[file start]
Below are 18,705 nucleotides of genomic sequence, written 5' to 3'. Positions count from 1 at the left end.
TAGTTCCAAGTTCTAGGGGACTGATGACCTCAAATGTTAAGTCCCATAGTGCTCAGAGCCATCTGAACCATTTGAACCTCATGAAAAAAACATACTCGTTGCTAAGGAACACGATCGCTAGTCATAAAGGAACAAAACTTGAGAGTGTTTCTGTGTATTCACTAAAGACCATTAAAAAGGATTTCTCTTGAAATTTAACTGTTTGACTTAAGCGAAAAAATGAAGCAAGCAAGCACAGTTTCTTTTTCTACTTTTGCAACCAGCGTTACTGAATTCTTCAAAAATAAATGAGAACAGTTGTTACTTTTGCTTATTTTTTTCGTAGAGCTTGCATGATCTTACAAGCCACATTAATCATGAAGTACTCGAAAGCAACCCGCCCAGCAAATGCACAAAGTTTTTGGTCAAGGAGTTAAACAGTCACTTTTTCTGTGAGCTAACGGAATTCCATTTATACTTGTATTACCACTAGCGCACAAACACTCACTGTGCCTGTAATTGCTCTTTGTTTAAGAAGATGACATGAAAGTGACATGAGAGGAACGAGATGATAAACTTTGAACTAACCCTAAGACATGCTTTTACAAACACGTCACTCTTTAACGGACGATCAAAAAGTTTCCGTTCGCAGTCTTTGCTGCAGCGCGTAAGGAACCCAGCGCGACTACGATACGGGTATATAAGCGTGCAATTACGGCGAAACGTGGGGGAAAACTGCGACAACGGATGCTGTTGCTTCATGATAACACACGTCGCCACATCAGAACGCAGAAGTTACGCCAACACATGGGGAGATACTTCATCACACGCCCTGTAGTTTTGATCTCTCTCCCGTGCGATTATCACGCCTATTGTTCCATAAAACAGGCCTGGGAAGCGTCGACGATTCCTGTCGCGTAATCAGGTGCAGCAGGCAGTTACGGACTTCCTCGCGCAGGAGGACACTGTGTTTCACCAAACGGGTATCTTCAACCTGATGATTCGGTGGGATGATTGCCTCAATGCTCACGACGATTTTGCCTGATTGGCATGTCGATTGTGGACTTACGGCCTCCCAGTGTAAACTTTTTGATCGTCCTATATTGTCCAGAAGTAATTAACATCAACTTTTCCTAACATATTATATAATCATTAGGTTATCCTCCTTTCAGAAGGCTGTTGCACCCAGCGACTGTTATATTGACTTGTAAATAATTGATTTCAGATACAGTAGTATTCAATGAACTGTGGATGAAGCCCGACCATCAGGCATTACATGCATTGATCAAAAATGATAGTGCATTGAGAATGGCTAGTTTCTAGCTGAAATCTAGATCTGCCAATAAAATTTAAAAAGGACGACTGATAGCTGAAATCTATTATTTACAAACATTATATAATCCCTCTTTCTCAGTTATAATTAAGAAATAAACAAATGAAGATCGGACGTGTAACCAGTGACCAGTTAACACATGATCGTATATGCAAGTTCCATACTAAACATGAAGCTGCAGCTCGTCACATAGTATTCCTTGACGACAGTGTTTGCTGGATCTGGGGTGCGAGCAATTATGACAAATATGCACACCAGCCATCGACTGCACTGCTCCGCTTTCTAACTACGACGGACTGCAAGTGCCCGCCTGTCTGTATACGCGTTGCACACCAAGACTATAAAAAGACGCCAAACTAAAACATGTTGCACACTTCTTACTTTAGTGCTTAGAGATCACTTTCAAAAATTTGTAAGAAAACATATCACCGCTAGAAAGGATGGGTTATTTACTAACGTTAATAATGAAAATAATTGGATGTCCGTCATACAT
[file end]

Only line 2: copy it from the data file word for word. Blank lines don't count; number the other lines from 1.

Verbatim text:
TAGTTCCAAGTTCTAGGGGACTGATGACCTCAAATGTTAAGTCCCATAGTGCTCAGAGCCATCTGAACCATTTGAACCTCATGAAAAAAACATACTCGTTGCTAAGGAACACGATCGCTAGTCATAAAGGAACAAAACTTGAGAGTGTTTCTGTGTATTCACTAAAGACCATTAAAAAGGATTTCTCTTGAAATTTAACTGTTTGACTTAAGCGAAAAAATGAAGCAAGCAAGCACAGTTTCTTTTTCTACTTTTGCAACCAGCGTTACTGAATTCTTCAAAAATAAATGAGAACAGTTGTTACTTTTGCTTATTTTTTTCGTAGAGCTTGCATGATCTTACAAGCCACATTAATCATGAAGTACTCGAAAGCAACCCGCCCAGCAAATGCACAAAGTTTTTGGTCAAGGAGTTAAACAGTCACTTTTTCTGTGAGCTAACGGAATTCCATTTATACTTGTATTACCACTAGCGCACAAACACTCACTGTGCCTGTAATTGCTCTTTGTTTAAGAAGATGACATGAAAGTGACATGAGAGGAACGAGATGATAAACTTTGAACTAACCCTAAGACATGCTTTTACAAACACGTCACTCTTTAACGGACGATCAAAAAGTTTCCGTTCGCAGTCTTTGCTGCAGCGCGTAAGGAACCCAGCGCGACTACGATACGGGTATATAAGCGTGCAATTACGGCGAAACGTGGGGGAAAACTGCGACAACGGATGCTGTTGCTTCATGATAACACACGTCGCCACATCAGAACGCAGAAGTTACGCCAACACATGGGGAGATACTTCATCACACGCCCTGTAGTTTTGATCTCTCTCCCGTGCGATTATCACGCCTATTGTTCCATAAAACAGGCCTGGGAAGCGTCGACGATTCCTGTCGCGTAATCAGGTGCAGCAGGCAGTTACGGACTTCCTCGCGCAGGAGGACACTGTGTTTCACCAAACGGGTATCTTCAACCTGATGATTCGGTGGGATGATTGCCTCAATGCTCACGACGATTTTGCCTGATTGGCATGTCGATTGTGGACTTACGGCCTCCCAGTGTAAACTTTTTGATCGTCCTATATTGTCCAGAAGTAATTAACATCAACTTTTCCTAACATATTATATAATCATTAGGTTATCCTCCTTTCAGAAGGCTGTTGCACCCAGCGACTGTTATATTGACTTGTAAATAATTGATTTCAGATACAGTAGTATTCAATGAACTGTGGATGAAGCCCGACCATCAGGCATTACATGCATTGATCAAAAATGATAGTGCATTGAGAATGGCTAGTTTCTAGCTGAAATCTAGATCTGCCAATAAAATTTAAAAAGGACGACTGATAGCTGAAATCTATTATTTACAAACATTATATAATCCCTCTTTCTCAGTTATAATTAAGAAATAAACAAATGAAGATCGGACGTGTAACCAGTGACCAGTTAACACATGATCGTATATGCAAGTTCCATACTAAACATGAAGCTGCAGCTCGTCACATAGTATTCCTTGACGACAGTGTTTGCTGGATCTGGGGTGCGAGCAATTATGACAAATATGCACACCAGCCATCGACTGCACTGCTCCGCTTTCTAACTACGACGGACTGCAAGTGCCCGCCTGTCTGTATACGCGTTGCACACCAAGACTATAAAAAGACGCCAAACTAAAACATGTTGCACACTTCTTACTTTAGTGCTTAGAGATCACTTTCAAAAATTTGTAAGAAAACATATCACCGCTAGAAAGGATGGGTTATTTACTAACGTTAATAATGAAAATAATTGGATGTCCGTCATACAT